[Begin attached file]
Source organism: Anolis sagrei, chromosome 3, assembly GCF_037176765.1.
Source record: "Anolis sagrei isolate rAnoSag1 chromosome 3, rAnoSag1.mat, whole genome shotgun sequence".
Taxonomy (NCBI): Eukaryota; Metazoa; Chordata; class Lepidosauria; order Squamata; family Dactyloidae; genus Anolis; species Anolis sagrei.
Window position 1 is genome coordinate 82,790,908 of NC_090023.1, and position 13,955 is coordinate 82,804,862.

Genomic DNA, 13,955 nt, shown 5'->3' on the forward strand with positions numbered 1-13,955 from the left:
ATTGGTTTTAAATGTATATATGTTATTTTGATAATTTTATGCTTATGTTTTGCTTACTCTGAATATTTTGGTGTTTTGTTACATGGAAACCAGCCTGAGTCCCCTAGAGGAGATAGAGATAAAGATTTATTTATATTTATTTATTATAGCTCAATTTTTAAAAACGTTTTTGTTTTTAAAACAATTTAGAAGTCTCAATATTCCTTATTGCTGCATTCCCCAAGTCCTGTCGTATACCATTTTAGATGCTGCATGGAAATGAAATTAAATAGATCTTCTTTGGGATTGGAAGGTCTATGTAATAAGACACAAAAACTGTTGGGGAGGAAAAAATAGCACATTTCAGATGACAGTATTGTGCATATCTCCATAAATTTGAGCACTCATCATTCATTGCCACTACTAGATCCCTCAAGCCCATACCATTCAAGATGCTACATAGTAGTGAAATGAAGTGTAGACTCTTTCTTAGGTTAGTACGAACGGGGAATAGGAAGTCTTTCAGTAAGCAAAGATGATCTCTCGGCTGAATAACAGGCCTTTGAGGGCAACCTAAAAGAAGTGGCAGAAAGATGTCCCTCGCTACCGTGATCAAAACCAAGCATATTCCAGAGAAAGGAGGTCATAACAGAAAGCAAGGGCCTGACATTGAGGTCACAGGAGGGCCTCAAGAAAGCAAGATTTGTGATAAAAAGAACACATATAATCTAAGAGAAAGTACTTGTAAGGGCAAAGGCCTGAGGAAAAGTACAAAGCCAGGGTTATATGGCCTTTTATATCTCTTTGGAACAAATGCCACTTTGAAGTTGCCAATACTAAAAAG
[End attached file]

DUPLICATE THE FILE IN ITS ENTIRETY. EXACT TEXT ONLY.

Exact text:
Source organism: Anolis sagrei, chromosome 3, assembly GCF_037176765.1.
Source record: "Anolis sagrei isolate rAnoSag1 chromosome 3, rAnoSag1.mat, whole genome shotgun sequence".
Taxonomy (NCBI): Eukaryota; Metazoa; Chordata; class Lepidosauria; order Squamata; family Dactyloidae; genus Anolis; species Anolis sagrei.
Window position 1 is genome coordinate 82,790,908 of NC_090023.1, and position 13,955 is coordinate 82,804,862.

Genomic DNA, 13,955 nt, shown 5'->3' on the forward strand with positions numbered 1-13,955 from the left:
ATTGGTTTTAAATGTATATATGTTATTTTGATAATTTTATGCTTATGTTTTGCTTACTCTGAATATTTTGGTGTTTTGTTACATGGAAACCAGCCTGAGTCCCCTAGAGGAGATAGAGATAAAGATTTATTTATATTTATTTATTATAGCTCAATTTTTAAAAACGTTTTTGTTTTTAAAACAATTTAGAAGTCTCAATATTCCTTATTGCTGCATTCCCCAAGTCCTGTCGTATACCATTTTAGATGCTGCATGGAAATGAAATTAAATAGATCTTCTTTGGGATTGGAAGGTCTATGTAATAAGACACAAAAACTGTTGGGGAGGAAAAAATAGCACATTTCAGATGACAGTATTGTGCATATCTCCATAAATTTGAGCACTCATCATTCATTGCCACTACTAGATCCCTCAAGCCCATACCATTCAAGATGCTACATAGTAGTGAAATGAAGTGTAGACTCTTTCTTAGGTTAGTACGAACGGGGAATAGGAAGTCTTTCAGTAAGCAAAGATGATCTCTCGGCTGAATAACAGGCCTTTGAGGGCAACCTAAAAGAAGTGGCAGAAAGATGTCCCTCGCTACCGTGATCAAAACCAAGCATATTCCAGAGAAAGGAGGTCATAACAGAAAGCAAGGGCCTGACATTGAGGTCACAGGAGGGCCTCAAGAAAGCAAGATTTGTGATAAAAAGAACACATATAATCTAAGAGAAAGTACTTGTAAGGGCAAAGGCCTGAGGAAAAGTACAAAGCCAGGGTTATATGGCCTTTTATATCTCTTTGGAACAAATGCCACTTTGAAGTTGCCAATACTAAAAAG